Why teachers have been occupying one of Mexico’s most alluring public spaces since May

07/25/16 Los Angeles Times

protest -- stroke -- resistanceWith its towering cathedral, stately trees and many cafes, the central plaza here usually exudes a sense of peace and elegance — a place to dine, reflect or listen to the marimba bands that perform on the ornate, wrought-iron bandstand.

But sit-ins, roadblocks and violence linked to Mexico’s roiling conflict between teachers and the federal government have cast a pall over Oaxaca City and the Guelaguetza, the signature annual celebration of the indigenous and mestizo heritage of this culturally rich state.

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Mexico’s Wind Farms Brought Prosperity, but Not for Everyone

07/26/16 The New York Times 

energy -wind_energyLA VENTOSA, Mexico — At night, Juan Piñeda López hears the hum of a wind turbine that churns 300 yards away from his adobe house. Sometimes he catches the stench of lubricant that spews down the turbine’s mast.

Beyond that, Mr. Piñeda said, the forest of turbines that has sprung up on the plains here in the southern state of Oaxaca in recent years barely affects him.

And that is the problem.

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A battle to feed young minds

07/08/16 The Economist

CNTEPEOPLE in one of Mexico’s poorest states breathed a sigh of relief when over 170 tonnes of food were flown in at the start of July to restock local shops. The scarcities in Oaxaca were not caused by a natural disaster or a besieging foreign power. They followed a blockade by teachers, indignant over education reforms, who have once again shown how effectively they can paralyse commerce. In between bursts of lethal clumsiness, the authorities have mostly left the protesting pedagogues free to man their barricades.

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Teacher blockades force Mexico to airlift food into cut-off villages

Reuters 07/02/16

CNTEMexico’s air force has flown tonnes of grain to the southern state of Oaxaca as protests by teachers opposed to education reform spread across the country and road blocks led to dwindling food supplies in some remote regions.

Tension in the state intensified after eight people died last month in clashes between police and the protesting teachers, and unrest has flared throughout Mexico.

Local media reported protests by factions of Mexico’s CNTE teachers union on Friday in the states of Guerrero, Oaxaca, Michoacan, Chiapas, Nuevo Leon and in Mexico City.

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The Ugly Reality of Police Violence Against Mexico’s Protesters

06/28/16 CityLab

The photos are reminiscent of a war zone: hundreds of people run through the streets, shooting, launching tear gas, throwing stones and firing rockets. In the background, cars burn and the wounded await medical attention.

Nine have died since a violent clash erupted just over a week ago in Oaxaca, Mexico, between police and protesters. Most of the protestors are teachers from Section 22 of Coordinadora Nacional de Trabajadores de la Educación (CNTE), a teachers’ union that opposes education reforms put in place by President Enrique Peña Nieto. The country’s public education system is in a dire state, and the reforms have been supported in other parts of the country.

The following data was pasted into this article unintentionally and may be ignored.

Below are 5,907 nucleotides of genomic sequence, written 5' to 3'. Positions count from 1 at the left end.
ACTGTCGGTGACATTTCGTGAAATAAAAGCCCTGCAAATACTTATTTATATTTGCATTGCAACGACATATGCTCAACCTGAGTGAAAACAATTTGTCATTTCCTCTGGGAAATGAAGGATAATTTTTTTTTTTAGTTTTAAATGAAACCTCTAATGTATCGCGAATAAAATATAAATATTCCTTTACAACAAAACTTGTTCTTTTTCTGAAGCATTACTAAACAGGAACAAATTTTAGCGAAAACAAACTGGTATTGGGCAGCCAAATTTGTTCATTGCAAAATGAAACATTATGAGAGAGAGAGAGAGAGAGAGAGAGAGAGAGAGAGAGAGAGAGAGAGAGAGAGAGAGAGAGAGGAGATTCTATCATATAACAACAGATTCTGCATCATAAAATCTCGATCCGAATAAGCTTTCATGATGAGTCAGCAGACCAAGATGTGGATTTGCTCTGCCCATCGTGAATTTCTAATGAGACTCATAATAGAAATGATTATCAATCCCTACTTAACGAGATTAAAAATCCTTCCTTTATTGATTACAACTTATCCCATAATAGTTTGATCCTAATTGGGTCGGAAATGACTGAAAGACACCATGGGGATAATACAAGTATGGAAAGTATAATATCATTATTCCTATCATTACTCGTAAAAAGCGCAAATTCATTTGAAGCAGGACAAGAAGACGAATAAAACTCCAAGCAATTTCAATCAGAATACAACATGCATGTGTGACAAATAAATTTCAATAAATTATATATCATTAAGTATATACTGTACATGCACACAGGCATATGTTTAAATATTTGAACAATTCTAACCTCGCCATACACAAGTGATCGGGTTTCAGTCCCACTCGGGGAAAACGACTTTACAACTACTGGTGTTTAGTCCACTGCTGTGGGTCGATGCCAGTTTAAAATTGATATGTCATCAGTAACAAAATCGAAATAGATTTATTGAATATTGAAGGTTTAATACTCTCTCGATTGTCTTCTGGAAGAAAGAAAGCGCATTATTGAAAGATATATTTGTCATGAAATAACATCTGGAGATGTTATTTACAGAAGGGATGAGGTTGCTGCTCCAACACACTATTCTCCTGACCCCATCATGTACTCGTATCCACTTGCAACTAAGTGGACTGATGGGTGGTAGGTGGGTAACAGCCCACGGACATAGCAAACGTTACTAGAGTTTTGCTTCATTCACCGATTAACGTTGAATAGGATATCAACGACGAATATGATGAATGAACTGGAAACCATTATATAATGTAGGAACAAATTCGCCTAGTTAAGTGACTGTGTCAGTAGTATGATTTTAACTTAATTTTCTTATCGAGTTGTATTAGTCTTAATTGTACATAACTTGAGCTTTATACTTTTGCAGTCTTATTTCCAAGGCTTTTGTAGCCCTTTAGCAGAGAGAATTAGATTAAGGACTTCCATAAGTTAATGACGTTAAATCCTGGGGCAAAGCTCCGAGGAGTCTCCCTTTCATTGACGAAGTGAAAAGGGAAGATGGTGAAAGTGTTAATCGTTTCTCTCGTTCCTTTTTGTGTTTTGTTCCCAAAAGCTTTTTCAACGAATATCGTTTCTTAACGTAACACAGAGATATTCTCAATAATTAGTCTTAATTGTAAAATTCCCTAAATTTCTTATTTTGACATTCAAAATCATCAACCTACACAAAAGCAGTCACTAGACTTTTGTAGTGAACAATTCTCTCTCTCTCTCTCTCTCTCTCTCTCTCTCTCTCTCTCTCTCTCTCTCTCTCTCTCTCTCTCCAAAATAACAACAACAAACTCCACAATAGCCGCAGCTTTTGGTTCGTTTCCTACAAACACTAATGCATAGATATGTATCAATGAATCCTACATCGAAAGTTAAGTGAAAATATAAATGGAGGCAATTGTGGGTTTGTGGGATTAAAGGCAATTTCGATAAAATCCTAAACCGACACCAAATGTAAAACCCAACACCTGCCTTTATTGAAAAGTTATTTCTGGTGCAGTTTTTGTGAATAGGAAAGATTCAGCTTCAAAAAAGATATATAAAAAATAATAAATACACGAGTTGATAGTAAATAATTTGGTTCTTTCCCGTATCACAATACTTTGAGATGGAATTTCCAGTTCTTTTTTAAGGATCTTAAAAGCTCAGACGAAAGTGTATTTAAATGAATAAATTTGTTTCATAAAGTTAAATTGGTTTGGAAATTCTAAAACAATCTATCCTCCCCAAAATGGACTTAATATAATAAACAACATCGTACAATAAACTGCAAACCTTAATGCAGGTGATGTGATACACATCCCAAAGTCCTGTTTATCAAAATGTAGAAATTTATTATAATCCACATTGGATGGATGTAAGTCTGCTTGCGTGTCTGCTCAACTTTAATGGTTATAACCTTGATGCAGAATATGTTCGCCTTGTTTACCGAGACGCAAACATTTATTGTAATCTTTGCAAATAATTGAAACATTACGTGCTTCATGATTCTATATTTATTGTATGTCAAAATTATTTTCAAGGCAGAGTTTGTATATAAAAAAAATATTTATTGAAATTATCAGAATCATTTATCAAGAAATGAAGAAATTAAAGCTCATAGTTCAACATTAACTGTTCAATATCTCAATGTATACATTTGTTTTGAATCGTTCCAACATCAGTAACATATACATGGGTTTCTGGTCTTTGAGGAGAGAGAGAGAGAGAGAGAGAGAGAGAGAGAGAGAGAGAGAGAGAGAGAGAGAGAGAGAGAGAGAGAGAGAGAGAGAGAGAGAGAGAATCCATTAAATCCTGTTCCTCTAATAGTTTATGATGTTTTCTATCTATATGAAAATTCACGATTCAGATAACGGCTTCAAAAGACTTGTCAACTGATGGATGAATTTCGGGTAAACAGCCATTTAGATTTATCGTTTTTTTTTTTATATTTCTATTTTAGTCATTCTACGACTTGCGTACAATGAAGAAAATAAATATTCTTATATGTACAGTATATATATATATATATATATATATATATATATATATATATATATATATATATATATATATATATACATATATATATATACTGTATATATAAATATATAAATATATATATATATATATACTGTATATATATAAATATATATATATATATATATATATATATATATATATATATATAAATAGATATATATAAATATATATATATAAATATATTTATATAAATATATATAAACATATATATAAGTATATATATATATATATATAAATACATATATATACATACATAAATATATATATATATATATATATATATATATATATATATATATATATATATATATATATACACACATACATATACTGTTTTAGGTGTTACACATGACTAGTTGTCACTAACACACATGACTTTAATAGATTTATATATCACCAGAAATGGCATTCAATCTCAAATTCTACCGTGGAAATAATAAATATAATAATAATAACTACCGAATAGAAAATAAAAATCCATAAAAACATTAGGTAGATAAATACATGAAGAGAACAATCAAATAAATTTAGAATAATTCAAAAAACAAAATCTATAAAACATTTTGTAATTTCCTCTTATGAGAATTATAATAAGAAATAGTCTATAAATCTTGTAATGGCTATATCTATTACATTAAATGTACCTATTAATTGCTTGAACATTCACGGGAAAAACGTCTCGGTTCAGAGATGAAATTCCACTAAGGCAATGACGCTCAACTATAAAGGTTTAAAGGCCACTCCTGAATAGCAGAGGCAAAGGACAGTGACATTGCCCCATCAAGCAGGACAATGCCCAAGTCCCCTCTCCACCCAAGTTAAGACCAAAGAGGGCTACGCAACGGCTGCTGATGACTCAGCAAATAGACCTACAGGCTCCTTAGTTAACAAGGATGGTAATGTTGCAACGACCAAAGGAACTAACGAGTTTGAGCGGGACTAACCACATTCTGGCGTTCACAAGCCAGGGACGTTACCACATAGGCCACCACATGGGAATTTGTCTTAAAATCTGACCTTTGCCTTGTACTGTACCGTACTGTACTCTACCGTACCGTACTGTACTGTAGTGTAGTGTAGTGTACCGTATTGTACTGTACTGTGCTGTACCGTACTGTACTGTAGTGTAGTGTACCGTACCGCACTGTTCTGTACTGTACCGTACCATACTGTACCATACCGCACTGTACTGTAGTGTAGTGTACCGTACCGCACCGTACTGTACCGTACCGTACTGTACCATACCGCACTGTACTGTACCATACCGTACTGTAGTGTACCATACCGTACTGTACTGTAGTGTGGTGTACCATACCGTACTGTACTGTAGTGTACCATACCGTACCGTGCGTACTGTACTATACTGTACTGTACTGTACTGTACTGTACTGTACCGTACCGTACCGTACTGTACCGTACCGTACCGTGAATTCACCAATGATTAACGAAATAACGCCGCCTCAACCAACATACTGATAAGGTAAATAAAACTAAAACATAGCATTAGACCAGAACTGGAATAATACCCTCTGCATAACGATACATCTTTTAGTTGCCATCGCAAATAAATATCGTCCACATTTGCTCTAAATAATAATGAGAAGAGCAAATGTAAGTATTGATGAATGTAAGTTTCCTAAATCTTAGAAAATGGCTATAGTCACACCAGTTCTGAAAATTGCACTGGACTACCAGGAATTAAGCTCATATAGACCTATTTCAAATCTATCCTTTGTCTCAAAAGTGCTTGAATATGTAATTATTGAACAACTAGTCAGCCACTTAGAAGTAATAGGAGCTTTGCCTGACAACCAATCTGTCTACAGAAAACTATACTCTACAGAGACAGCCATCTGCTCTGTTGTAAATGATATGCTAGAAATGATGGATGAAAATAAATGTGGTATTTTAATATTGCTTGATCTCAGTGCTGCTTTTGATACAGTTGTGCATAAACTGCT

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What Fueled a Deadly Clash in Mexico?

26/06/16 The Wall Street Journal 

9620147010_4dc9006051_bA violent confrontation in the southern Mexican state of Oaxaca last week pitted federal and state police against an antigovernment mob. Protesters burned buses and cars, lobbed Molotov cocktails and set piles of debris on fire. At least six people were killed.

Now another battle is under way over who gets to write the definitive history of what actually happened on the bloody Sunday of June 19 in Nochixtlán. The narrative that becomes the accepted version of events matters greatly for the future of Mexico.

In polls ahead of the July 2018 presidential elections, the hard-left, antidemocratic demagogue Andrés Manuel López Obrador has an early lead. He’s allied with the militant teachers union known as the National Coordinator of Education Workers (CNTE), which set up the roadblocks that triggered the showdown with the government.

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Clashes Draw Support for Teachers’ Protest in Mexico

26/06/16 The New York Times 

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Ronaldo Schemidt/AFP – Getty Images

NOCHIXTLÁN, Mexico — The battle over education here has suddenly turned literal.

Violent protests have claimed the lives of at least nine people in little more than a week, littered the roads with the charred remains of cargo trucks, and tapped a deep vein of anger and mistrust toward the government.

Thousands of students here in the southern state of Oaxaca have been without school for months as their teachers have taken to the streets, rejecting national efforts to improve the enormous, abysmal education system.

But after government forces clashed with demonstrators here in the town of Nochixtlán last week, leaving at least nine dead and dozens wounded, the protest movement appears to have gained steam, plunging President Enrique Peña Nieto’s signature education changes deeper into controversy.

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